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As the market waits for greater clarity, now is a good time to diversify portfolios

Feb 13, 2024

Redacción Mapfre

Redacción Mapfre

MAPFRE Gestión Patrimonial Monthly Report


The turn of the year has started with a slight adjustment to market expectations regarding the evolution of interest rates and corporate profits. The pendulum has now come to a halt having swung to one extreme during the final two months of 2023 and we are still waiting for more clear information about what financial markets can expect from 2024 (which we might start to see by the end of the first quarter).

Meanwhile, these small adjustments are on the right track, as the expectation of six or seven interest rate cuts in the United States and Europe seemed excessive to us. Whether on account of macro data that continues to improve or business results that have surprised by their upward trend, the truth is that the conditions are not there for central banks to cut interest rates as quickly as the market initially predicted at the start of the month.

And the different spokespersons for the US Federal Reserve (Fed) and the European Central Bank (ECB) have asserted exactly this in recent weeks. However, this adjustment in expectations, which not long ago would have caused a downturn in risk assets, was not seen in January, as the scenario as a whole is positive for financial markets.

This bears the question as to whether risks have disappeared in this positive scenario. This is particularly the case considering the headlines published in some media such as “stronger for longer” or “flying free” regarding the current strength of the US economy, despite keeping rates at 5.5%. Much of this strength can be attributed to fiscal stimuli and a sharp reduction in savings, with factors expected to lose their impact in the coming months. Therefore, optimism is justified although, as is always the case, without getting over excited.


Different perspectives

The United States seems to continue leading the way for growth worldwide, as growth expectations clearly indicate. What's more, data for the start of the year indicate that this could continue in the short and medium term barring a financial crash or global geopolitical crisis.

This buoyant situation in the United States (although, as mentioned, this has been based on two factors that seem to be losing strength), contrasts with weak growth in Europe, which continues to be dragged down by the German economy. It does not seem as though the situation there will change in the short term, since industrial production is greatly affected by the increase in energy costs and its reliance on China. Furthermore, although the public deficit remains well under control and the debt/GDP ratio stands at 70%, it does not appear as though Olaf Scholz's government is going to use fiscal stimulus as a tool for economic support.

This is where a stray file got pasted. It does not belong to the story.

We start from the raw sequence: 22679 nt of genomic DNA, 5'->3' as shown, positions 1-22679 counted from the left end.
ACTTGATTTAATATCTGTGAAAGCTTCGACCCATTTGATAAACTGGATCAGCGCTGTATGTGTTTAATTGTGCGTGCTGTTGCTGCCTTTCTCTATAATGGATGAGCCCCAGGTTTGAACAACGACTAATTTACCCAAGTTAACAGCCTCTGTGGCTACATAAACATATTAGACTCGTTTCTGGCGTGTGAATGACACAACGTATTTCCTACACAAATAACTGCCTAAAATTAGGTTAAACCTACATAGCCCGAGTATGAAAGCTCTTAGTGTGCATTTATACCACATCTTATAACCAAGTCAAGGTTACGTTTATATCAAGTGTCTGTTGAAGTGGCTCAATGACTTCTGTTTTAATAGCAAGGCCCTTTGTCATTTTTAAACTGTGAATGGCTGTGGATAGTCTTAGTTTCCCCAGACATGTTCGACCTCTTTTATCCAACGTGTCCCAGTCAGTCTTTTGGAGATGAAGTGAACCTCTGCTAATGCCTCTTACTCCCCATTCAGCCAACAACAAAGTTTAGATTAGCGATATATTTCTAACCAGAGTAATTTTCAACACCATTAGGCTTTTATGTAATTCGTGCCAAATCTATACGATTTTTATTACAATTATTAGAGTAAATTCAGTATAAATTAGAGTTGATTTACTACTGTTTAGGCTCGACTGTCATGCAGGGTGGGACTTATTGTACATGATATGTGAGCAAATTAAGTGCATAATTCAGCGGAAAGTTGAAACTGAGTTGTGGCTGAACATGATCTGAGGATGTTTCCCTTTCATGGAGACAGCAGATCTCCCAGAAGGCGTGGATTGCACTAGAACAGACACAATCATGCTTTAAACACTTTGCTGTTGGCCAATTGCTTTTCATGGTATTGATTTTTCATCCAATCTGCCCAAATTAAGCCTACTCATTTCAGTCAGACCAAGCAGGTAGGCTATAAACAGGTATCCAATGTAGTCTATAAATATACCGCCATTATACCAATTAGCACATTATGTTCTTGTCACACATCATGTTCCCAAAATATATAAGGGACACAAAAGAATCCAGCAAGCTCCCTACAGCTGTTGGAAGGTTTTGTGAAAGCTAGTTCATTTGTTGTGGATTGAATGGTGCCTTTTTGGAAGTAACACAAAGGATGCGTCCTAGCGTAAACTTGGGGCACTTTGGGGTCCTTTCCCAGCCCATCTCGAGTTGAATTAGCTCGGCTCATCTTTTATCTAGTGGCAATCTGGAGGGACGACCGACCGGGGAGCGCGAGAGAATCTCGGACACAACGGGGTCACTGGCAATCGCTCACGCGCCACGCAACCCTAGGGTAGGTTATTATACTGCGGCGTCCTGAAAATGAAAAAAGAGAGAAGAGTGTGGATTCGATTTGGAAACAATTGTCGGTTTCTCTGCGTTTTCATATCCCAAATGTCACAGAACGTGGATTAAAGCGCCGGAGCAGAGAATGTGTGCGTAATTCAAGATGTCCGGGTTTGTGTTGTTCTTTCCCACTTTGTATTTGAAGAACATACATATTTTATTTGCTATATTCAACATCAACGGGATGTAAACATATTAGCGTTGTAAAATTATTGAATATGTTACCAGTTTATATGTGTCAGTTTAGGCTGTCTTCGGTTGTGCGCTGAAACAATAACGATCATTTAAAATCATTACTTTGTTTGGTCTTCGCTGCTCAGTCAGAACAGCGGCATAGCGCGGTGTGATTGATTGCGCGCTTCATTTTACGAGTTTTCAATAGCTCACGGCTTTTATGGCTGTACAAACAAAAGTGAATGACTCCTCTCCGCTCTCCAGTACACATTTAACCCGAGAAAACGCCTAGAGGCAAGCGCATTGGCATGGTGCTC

For us to see solid growth, we would need an increase in productivity (the impact of artificial intelligence still seems premature in this sense) and/or a significant increase in investment in capital (whether human or goods). For the time being, we do not expect any of these conditions to occur, meaning growth will remain fragile and particularly exposed, as mentioned, to negative circumstances that may arise.


Is the manufacturing sector on its way back up?

This would undoubtedly be welcome news. Having suffered serious supply chain problems caused by shutdowns during the pandemic, manufacturing companies faced a second problem: a backlog of outstanding orders at a time when energy prices were skyrocketing. Having resolved these problems, many manufacturing companies found themselves with very high inventory levels due to consumer spending having shifted towards the services sector and because growth prospects for 2023 were particularly bleak at the start of last year.

Thus, after almost two years of perseverance in which sentiment in the sector was very negative, the latest business confidence results seem to point to a change in trend. It is true that two data points alone do not set a trend, but if this improvement continues in the coming months, both economies (US and Europe) would see the return of a fundamental pillar for growth that had been missing for the past two years.